Is restraint a ‘necessary evil’ in mental healthcare? Mental health inpatients’ and staff members’ experience of physical restraint

Wilson, Ceri, Rouse, Lorna, Rae, Sarah and Kar Ray, Manaan (2017) Is restraint a ‘necessary evil’ in mental healthcare? Mental health inpatients’ and staff members’ experience of physical restraint. International Journal of Mental Health Nursing, 26 (5). pp. 500-512. ISSN 1447-0349

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Restraint in mental healthcare has negative consequences, and guidelines/policies calling for its reduction have emerged internationally. However, there is a tension between reducing restraint and maintaining safety. In order to reduce restraint it is important to gain an understanding of the experience for all involved. The aim of the study was to improve understanding of the experience of restraint for patients and staff with direct experience and witnesses. Interviews were conducted with 13 patients and 22 staff members from one UK NHS Trust. The overarching theme ‘is restraint a necessary evil?’ contained subthemes fitting into two ideas represented in the quote ‘it never is very nice but… it’s a necessary evil’. It ‘never is very nice’ was demonstrated by the predominantly negative emotional and relational outcomes reported (distress, fear, dehumanising, negative impact on staff/patient relationships, decreased job satisfaction). However, a common theme from both staff and patients was that whilst restraint is ‘never very nice’ it is a ‘necessary evil’ when used as a last resort due to safety concerns. Mental healthcare providers are under political pressure from national governments to reduce restraint which is important in terms of reducing its negative outcomes for patients and staff; however, more research is needed into alternatives to restraint whilst addressing the safety concerns of all parties. We need to ensure that by reducing or eliminating restraint, mental health wards neither become, nor feel, unsafe to patients or staff.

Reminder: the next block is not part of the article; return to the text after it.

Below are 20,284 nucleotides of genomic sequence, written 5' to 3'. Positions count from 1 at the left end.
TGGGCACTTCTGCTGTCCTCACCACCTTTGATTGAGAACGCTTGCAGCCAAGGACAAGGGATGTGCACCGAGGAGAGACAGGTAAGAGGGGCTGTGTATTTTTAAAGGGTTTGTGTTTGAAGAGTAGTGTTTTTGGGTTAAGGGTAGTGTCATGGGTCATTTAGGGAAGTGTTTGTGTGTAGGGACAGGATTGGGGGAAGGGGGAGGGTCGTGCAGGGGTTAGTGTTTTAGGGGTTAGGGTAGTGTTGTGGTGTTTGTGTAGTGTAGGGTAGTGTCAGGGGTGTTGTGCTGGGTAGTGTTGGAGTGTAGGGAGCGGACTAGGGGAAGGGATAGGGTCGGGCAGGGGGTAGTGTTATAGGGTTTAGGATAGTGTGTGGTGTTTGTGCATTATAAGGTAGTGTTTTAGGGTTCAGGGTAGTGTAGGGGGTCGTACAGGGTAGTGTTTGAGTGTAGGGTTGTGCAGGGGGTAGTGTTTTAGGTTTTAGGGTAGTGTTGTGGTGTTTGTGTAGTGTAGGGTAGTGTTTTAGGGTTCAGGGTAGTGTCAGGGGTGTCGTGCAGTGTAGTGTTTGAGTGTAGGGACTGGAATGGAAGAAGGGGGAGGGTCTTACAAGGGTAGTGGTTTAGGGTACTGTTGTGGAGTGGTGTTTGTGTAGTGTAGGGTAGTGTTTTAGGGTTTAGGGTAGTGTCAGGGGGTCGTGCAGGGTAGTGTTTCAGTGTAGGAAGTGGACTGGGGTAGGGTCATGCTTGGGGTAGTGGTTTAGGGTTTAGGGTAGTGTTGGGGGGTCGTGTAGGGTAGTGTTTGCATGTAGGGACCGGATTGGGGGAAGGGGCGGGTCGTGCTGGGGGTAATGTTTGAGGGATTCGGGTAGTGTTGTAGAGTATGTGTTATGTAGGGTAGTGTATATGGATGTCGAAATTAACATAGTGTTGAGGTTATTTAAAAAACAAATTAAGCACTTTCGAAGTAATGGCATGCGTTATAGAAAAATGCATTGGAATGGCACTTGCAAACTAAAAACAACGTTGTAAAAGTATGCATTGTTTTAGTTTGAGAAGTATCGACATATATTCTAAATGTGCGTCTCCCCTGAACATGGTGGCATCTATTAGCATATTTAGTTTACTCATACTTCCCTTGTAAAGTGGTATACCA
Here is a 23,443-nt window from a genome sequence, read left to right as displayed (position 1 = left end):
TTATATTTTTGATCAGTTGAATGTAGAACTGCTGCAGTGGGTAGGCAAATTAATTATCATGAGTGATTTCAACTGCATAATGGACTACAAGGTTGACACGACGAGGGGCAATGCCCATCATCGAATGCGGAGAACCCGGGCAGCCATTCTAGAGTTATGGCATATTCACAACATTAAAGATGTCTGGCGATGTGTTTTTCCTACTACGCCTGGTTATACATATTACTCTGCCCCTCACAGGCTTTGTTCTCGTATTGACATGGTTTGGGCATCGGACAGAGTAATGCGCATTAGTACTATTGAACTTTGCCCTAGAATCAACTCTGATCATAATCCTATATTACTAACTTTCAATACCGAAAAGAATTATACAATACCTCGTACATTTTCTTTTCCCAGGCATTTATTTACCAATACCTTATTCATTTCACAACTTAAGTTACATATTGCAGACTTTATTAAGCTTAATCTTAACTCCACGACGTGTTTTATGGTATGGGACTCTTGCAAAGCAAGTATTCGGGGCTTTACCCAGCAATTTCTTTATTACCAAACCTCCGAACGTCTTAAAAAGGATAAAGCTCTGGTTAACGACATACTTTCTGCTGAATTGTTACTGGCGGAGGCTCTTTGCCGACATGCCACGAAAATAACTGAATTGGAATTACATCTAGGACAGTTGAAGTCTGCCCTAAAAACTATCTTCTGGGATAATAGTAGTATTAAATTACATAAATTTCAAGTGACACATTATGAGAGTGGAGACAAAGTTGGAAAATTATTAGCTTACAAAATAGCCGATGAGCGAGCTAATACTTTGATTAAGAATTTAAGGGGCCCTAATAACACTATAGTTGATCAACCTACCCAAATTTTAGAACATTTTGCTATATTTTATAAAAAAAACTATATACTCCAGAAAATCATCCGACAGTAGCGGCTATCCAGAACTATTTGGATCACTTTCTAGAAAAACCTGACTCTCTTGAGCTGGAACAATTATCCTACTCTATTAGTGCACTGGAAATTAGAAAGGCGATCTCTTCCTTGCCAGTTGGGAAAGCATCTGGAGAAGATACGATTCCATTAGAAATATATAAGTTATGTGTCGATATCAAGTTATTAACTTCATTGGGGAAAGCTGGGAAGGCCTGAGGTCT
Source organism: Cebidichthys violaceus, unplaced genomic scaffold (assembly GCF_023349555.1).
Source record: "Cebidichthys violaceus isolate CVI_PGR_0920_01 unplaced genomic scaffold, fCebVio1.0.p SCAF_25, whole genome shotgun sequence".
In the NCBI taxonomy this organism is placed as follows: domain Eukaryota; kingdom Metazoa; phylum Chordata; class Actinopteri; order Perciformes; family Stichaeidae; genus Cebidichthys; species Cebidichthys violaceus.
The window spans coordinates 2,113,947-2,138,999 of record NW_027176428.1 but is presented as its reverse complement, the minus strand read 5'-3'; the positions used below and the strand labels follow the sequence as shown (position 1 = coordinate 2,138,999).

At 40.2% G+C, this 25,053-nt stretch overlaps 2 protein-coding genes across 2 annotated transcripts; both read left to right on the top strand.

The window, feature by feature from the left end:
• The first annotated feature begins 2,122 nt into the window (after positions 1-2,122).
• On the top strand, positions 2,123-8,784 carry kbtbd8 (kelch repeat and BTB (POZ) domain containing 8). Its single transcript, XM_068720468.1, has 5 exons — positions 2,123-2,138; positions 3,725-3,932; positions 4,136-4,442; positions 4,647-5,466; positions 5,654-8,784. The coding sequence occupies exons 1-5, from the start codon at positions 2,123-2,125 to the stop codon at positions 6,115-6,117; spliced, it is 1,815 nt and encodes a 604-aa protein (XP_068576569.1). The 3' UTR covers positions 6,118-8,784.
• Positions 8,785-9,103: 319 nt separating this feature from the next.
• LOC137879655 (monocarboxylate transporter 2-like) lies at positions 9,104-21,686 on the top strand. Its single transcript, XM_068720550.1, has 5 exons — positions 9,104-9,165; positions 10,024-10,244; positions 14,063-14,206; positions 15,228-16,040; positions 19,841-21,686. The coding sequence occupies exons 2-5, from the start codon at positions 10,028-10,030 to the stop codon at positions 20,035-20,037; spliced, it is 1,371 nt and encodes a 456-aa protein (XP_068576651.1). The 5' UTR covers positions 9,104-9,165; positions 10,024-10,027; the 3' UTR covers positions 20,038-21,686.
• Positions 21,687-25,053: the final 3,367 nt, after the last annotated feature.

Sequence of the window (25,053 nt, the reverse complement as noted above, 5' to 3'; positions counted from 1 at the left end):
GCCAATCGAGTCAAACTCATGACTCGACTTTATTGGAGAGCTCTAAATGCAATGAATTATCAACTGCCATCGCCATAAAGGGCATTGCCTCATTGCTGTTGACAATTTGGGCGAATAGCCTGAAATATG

Item Type: Journal Article
Additional Information: This is the peer reviewed version, which has been published in final form at: . This article may be used for non-commercial purposes in accordance with Wiley's terms and conditions for self-archiving
Keywords: Inpatients, Mental Health, Psychiatry, Physical Restraint, Nursing Staff
Faculty: ARCHIVED Faculty of Health, Social Care & Education (until September 2018)
Depositing User: Dr Ceri Wilson
Date Deposited: 27 Jul 2017 11:18
Last Modified: 03 Feb 2022 14:22

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